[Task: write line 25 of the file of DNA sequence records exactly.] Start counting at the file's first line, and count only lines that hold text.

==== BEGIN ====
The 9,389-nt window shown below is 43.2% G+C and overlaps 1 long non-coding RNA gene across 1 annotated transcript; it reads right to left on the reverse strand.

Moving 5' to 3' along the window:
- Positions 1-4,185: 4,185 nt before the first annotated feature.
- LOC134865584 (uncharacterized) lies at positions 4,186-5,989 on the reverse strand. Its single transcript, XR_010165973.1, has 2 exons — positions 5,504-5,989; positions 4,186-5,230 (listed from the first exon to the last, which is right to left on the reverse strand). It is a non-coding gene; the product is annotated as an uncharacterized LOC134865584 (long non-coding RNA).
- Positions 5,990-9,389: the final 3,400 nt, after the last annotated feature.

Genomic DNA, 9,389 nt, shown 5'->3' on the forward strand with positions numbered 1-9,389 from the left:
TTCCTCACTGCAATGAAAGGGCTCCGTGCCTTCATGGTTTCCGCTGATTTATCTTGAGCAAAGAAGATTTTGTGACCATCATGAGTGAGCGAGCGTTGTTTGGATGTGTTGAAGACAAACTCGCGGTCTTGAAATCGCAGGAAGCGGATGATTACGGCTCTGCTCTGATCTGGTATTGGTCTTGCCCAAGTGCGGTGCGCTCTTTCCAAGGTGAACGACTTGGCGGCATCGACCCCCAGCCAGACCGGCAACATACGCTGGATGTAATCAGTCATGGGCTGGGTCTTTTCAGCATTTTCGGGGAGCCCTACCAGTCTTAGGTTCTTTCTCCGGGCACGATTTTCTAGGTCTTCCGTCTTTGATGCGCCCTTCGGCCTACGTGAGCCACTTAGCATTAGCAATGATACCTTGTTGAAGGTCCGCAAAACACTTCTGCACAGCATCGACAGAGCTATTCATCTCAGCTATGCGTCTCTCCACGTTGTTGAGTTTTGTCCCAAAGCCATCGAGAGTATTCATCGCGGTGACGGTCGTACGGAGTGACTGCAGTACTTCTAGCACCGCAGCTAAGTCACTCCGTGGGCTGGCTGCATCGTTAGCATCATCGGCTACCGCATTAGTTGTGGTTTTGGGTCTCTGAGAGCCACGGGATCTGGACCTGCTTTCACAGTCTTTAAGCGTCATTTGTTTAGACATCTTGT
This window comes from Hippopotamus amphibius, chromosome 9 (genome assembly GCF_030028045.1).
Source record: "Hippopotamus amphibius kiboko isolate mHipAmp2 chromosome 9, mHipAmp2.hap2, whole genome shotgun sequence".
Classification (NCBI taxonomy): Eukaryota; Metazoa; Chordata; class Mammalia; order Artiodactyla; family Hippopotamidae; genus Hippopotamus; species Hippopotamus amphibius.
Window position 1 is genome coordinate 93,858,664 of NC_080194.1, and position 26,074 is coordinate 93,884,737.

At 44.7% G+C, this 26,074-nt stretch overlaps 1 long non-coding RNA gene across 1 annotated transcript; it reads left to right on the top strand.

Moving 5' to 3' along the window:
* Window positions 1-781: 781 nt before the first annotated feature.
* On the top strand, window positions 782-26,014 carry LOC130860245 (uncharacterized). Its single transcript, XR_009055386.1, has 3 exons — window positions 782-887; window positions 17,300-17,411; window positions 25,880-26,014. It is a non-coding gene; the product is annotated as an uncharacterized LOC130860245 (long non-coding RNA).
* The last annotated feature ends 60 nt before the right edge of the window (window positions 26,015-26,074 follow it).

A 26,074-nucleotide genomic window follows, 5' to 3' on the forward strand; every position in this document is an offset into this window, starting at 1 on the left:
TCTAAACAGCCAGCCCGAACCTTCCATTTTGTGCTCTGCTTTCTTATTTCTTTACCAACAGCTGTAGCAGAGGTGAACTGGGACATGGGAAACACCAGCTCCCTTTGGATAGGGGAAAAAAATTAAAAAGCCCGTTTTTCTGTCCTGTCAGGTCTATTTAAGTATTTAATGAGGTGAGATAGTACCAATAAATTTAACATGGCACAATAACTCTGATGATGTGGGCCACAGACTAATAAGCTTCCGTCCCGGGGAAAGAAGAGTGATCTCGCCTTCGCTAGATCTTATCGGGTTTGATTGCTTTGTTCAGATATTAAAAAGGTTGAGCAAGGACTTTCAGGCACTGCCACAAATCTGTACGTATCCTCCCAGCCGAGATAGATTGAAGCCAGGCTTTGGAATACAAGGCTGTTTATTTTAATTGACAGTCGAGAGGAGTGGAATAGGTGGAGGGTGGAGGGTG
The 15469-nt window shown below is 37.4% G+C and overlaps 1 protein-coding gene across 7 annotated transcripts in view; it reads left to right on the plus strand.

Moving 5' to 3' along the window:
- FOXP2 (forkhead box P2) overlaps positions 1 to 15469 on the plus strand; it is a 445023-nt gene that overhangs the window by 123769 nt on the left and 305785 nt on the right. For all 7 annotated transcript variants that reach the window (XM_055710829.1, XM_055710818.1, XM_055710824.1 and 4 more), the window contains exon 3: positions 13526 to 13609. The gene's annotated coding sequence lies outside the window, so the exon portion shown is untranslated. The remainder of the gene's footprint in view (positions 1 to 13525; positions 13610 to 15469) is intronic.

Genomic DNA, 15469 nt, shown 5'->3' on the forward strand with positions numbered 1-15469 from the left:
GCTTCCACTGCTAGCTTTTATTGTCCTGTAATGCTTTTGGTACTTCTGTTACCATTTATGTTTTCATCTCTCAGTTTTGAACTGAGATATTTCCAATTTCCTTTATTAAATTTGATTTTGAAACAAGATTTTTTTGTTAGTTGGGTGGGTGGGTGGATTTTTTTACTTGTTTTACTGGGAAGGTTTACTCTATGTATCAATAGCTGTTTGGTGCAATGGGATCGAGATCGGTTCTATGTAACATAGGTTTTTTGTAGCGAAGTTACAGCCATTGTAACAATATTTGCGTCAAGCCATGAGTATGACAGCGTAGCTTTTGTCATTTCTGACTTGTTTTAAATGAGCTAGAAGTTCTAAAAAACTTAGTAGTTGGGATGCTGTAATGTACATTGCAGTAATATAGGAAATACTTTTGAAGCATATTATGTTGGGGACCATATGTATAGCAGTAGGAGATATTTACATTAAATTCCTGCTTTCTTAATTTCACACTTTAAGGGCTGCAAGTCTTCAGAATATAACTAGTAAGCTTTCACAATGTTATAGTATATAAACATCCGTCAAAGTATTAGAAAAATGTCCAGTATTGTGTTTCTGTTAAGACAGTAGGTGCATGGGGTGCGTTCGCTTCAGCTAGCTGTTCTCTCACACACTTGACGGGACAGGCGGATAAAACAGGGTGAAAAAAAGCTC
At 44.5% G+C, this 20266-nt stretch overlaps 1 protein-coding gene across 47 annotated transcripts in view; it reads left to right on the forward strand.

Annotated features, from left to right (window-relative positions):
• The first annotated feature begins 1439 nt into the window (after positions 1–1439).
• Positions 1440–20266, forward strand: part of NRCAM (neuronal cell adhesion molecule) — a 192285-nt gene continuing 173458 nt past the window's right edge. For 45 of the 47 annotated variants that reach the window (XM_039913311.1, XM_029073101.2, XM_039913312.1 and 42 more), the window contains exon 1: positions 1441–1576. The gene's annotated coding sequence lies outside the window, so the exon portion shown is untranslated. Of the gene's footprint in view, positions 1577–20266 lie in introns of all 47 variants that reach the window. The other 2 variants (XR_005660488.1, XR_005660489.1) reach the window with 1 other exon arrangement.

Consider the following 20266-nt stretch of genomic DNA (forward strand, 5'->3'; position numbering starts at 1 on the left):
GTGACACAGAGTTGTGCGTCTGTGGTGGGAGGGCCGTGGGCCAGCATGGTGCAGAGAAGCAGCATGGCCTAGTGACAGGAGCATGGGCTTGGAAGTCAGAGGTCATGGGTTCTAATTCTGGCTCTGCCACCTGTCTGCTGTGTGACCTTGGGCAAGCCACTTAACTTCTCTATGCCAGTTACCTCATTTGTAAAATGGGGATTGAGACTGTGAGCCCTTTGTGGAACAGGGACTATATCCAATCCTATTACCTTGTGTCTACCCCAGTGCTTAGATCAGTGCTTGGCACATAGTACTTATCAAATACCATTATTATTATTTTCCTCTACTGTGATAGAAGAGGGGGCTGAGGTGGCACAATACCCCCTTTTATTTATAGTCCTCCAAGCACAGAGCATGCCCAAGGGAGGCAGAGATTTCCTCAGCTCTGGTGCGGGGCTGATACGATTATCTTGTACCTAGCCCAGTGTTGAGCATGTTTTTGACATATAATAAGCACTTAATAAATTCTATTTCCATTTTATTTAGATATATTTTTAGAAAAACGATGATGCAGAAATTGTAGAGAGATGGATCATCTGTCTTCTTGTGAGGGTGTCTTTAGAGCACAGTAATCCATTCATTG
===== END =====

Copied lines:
Annotated features, from left to right (window-relative positions):